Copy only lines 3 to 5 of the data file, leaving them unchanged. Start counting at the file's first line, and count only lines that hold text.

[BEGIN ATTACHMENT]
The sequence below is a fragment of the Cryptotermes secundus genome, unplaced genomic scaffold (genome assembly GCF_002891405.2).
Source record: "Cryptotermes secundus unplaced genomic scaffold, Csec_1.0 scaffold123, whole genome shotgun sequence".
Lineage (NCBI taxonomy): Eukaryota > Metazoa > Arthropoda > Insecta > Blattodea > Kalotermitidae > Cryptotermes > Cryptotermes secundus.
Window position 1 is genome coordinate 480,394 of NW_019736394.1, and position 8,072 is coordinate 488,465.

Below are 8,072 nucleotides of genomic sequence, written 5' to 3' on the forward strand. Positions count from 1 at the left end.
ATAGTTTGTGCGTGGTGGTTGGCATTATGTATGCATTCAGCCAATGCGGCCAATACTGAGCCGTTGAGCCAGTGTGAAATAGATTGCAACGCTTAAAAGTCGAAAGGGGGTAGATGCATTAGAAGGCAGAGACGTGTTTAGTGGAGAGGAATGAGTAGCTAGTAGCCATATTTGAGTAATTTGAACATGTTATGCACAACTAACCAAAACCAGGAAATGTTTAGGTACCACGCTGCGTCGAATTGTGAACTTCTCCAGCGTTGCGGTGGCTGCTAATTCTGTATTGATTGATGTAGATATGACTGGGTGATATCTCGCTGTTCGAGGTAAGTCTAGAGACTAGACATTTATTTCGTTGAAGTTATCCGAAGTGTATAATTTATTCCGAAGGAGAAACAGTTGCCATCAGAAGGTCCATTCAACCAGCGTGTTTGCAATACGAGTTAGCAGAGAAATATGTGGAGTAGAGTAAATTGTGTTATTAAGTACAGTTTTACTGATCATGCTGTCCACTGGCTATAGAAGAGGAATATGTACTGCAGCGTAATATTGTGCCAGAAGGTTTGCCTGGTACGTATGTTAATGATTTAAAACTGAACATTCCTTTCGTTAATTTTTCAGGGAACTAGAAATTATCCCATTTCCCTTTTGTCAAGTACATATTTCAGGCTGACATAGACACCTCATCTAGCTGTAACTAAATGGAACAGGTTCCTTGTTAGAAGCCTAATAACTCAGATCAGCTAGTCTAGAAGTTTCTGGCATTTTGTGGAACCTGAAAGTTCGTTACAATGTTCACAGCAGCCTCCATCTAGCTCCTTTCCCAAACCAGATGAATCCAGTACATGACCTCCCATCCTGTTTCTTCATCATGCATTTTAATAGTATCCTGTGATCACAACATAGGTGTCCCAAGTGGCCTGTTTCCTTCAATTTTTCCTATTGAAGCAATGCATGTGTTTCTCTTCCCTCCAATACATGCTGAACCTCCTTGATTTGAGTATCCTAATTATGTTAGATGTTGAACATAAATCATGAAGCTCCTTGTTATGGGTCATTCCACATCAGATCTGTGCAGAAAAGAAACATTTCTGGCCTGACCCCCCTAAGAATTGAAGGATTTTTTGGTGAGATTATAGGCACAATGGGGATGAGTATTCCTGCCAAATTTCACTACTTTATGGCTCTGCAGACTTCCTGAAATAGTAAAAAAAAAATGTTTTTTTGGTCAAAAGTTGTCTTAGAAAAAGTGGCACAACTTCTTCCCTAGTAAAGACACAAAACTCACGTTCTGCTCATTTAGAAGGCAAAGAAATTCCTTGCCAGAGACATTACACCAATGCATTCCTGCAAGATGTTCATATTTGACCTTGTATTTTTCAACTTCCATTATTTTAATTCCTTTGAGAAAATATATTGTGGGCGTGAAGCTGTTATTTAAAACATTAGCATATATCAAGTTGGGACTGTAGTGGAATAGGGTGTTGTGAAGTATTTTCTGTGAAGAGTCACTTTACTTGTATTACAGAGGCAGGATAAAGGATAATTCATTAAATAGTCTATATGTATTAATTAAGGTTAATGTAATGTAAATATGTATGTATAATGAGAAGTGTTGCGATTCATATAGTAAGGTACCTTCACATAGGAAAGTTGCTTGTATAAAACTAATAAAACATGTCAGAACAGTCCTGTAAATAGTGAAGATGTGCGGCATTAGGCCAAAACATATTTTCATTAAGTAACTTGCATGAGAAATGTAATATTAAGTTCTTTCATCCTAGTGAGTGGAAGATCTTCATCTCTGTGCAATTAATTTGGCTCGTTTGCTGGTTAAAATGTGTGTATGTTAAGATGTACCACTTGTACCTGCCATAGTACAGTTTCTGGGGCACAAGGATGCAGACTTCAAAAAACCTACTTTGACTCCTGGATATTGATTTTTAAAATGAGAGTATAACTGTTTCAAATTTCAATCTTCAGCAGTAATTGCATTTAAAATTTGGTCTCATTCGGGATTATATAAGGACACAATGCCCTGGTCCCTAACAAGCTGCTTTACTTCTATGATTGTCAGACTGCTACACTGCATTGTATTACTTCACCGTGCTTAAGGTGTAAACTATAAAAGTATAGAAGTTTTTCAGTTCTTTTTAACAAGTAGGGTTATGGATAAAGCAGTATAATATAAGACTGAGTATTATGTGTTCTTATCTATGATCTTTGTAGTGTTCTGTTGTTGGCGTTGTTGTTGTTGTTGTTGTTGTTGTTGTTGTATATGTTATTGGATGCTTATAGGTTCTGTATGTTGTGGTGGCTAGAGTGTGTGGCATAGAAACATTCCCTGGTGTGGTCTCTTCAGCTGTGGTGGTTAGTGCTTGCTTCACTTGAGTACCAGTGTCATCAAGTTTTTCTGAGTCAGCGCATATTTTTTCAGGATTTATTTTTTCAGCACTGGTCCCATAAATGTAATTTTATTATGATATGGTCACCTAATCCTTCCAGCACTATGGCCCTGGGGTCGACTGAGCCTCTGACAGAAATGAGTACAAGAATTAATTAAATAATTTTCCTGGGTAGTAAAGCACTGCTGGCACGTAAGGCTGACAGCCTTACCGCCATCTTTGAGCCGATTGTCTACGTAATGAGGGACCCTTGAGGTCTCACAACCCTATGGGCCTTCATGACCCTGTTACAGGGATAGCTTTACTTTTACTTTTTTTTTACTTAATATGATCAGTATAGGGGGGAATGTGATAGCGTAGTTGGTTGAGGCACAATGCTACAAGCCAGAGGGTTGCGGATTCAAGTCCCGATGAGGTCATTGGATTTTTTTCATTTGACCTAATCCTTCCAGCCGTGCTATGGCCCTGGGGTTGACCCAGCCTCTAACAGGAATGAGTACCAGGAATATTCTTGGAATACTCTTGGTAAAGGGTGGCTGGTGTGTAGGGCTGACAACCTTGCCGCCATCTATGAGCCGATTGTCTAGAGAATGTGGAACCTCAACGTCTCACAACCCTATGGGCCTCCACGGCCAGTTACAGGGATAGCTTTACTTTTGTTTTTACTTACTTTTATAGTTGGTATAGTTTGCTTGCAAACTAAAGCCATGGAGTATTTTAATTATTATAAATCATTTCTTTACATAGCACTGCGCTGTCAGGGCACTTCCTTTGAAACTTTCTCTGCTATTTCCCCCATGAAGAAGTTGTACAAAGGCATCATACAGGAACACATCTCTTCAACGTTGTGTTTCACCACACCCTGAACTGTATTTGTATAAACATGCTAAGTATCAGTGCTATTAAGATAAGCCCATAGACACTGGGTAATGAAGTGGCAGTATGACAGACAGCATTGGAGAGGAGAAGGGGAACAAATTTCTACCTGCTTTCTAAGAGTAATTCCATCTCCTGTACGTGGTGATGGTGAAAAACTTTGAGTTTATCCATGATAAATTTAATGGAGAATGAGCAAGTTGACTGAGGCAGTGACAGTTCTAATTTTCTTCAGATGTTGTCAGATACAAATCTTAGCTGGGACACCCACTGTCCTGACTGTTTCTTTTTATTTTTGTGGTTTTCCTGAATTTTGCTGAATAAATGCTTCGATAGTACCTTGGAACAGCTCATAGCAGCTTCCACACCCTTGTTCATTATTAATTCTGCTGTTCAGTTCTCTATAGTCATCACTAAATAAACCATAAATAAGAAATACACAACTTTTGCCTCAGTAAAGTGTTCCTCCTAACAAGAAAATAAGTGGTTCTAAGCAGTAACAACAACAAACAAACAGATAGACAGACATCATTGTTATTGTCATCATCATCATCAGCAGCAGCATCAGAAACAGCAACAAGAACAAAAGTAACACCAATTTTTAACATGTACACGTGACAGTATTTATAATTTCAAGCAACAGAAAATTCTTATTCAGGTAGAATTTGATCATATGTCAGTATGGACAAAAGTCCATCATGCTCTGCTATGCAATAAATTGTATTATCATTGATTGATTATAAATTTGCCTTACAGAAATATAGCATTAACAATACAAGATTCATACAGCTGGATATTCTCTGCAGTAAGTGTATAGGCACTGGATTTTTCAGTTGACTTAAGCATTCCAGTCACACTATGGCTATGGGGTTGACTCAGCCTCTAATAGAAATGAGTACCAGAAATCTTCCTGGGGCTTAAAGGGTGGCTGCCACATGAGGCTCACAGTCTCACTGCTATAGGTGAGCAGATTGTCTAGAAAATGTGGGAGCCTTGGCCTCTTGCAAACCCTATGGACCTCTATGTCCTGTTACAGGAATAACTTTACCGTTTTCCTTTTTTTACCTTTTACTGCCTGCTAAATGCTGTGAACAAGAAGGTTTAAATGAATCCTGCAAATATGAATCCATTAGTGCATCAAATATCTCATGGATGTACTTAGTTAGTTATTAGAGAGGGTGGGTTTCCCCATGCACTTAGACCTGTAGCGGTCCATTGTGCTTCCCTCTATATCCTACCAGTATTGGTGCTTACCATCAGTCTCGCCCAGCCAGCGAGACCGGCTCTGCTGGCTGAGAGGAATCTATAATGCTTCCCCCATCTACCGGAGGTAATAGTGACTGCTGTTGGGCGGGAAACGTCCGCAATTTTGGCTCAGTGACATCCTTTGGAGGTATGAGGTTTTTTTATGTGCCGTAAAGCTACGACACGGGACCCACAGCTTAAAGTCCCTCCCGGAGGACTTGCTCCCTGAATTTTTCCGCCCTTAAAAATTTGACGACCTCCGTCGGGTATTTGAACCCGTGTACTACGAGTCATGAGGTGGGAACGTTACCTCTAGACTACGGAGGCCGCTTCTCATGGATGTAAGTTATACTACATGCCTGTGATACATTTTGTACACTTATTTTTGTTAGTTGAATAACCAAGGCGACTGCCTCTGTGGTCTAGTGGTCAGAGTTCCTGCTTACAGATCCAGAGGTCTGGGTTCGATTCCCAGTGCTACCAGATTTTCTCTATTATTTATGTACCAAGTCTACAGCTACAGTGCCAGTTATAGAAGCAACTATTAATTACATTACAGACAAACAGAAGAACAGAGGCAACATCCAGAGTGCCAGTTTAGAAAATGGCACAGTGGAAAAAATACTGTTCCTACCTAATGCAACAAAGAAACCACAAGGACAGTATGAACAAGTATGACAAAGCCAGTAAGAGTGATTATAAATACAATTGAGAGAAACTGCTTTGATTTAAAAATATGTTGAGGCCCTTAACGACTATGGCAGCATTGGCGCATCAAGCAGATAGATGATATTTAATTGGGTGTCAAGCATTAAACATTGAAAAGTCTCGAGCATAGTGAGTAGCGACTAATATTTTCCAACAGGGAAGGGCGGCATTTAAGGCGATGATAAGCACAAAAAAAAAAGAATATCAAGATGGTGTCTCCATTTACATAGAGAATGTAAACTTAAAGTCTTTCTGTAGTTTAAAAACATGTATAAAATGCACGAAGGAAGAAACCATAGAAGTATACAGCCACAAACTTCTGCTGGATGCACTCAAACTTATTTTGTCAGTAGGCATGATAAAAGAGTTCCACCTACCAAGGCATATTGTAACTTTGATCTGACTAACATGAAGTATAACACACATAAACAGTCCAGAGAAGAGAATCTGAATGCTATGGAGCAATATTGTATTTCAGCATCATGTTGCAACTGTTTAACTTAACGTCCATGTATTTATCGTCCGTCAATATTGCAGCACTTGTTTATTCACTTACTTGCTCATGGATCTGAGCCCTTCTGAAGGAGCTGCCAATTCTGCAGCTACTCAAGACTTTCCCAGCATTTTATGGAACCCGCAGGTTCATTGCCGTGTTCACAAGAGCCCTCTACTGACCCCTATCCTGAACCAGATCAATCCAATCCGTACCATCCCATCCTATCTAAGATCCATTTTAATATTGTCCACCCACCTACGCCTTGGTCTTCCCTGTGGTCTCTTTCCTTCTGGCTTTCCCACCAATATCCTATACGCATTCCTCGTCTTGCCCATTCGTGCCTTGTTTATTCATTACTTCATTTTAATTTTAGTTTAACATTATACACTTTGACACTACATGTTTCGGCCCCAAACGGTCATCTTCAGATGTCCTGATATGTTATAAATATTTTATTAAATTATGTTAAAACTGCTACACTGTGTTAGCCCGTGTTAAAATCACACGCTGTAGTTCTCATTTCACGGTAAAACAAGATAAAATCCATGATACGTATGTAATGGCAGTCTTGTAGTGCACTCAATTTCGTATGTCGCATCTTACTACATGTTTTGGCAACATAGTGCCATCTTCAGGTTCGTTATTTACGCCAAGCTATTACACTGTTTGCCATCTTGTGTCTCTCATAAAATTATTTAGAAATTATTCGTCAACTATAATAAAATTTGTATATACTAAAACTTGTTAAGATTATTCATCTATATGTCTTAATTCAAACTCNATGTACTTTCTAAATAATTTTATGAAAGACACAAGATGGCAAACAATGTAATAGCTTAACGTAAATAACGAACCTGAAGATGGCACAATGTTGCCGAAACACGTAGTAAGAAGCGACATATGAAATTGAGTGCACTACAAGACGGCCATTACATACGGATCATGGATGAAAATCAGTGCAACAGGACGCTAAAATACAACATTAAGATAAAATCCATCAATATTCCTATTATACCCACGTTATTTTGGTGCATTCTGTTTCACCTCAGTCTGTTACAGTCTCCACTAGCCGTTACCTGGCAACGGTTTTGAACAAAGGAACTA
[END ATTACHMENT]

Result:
Lineage (NCBI taxonomy): Eukaryota > Metazoa > Arthropoda > Insecta > Blattodea > Kalotermitidae > Cryptotermes > Cryptotermes secundus.
Window position 1 is genome coordinate 480,394 of NW_019736394.1, and position 8,072 is coordinate 488,465.

Below are 8,072 nucleotides of genomic sequence, written 5' to 3' on the forward strand. Positions count from 1 at the left end.